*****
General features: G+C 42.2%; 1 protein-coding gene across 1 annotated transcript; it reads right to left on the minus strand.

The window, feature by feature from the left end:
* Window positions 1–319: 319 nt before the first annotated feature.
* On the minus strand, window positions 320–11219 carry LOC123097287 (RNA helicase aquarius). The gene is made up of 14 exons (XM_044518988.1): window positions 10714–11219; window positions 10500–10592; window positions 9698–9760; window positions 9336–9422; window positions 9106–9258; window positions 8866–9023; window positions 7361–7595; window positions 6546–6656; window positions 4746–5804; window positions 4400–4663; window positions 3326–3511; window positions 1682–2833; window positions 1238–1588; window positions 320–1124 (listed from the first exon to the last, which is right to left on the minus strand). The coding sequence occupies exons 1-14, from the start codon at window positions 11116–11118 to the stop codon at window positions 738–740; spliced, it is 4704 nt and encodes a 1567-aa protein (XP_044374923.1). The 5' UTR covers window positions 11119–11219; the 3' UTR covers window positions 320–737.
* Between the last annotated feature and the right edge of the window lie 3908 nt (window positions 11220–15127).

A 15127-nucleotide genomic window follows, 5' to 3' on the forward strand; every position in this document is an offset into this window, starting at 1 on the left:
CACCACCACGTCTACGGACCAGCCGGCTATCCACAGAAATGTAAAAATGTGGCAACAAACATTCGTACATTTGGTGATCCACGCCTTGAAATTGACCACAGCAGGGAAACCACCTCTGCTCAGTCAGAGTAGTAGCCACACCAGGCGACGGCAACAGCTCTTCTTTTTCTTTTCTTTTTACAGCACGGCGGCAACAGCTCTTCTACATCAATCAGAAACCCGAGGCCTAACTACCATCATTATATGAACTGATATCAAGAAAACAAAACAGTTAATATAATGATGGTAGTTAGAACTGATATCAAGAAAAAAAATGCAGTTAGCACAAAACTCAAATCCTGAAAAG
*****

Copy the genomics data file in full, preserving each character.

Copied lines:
General features: G+C 42.2%; 1 protein-coding gene across 1 annotated transcript; it reads right to left on the minus strand.

The window, feature by feature from the left end:
* Window positions 1–319: 319 nt before the first annotated feature.
* On the minus strand, window positions 320–11219 carry LOC123097287 (RNA helicase aquarius). The gene is made up of 14 exons (XM_044518988.1): window positions 10714–11219; window positions 10500–10592; window positions 9698–9760; window positions 9336–9422; window positions 9106–9258; window positions 8866–9023; window positions 7361–7595; window positions 6546–6656; window positions 4746–5804; window positions 4400–4663; window positions 3326–3511; window positions 1682–2833; window positions 1238–1588; window positions 320–1124 (listed from the first exon to the last, which is right to left on the minus strand). The coding sequence occupies exons 1-14, from the start codon at window positions 11116–11118 to the stop codon at window positions 738–740; spliced, it is 4704 nt and encodes a 1567-aa protein (XP_044374923.1). The 5' UTR covers window positions 11119–11219; the 3' UTR covers window positions 320–737.
* Between the last annotated feature and the right edge of the window lie 3908 nt (window positions 11220–15127).

A 15127-nucleotide genomic window follows, 5' to 3' on the forward strand; every position in this document is an offset into this window, starting at 1 on the left:
CACCACCACGTCTACGGACCAGCCGGCTATCCACAGAAATGTAAAAATGTGGCAACAAACATTCGTACATTTGGTGATCCACGCCTTGAAATTGACCACAGCAGGGAAACCACCTCTGCTCAGTCAGAGTAGTAGCCACACCAGGCGACGGCAACAGCTCTTCTTTTTCTTTTCTTTTTACAGCACGGCGGCAACAGCTCTTCTACATCAATCAGAAACCCGAGGCCTAACTACCATCATTATATGAACTGATATCAAGAAAACAAAACAGTTAATATAATGATGGTAGTTAGAACTGATATCAAGAAAAAAAATGCAGTTAGCACAAAACTCAAATCCTGAAAAG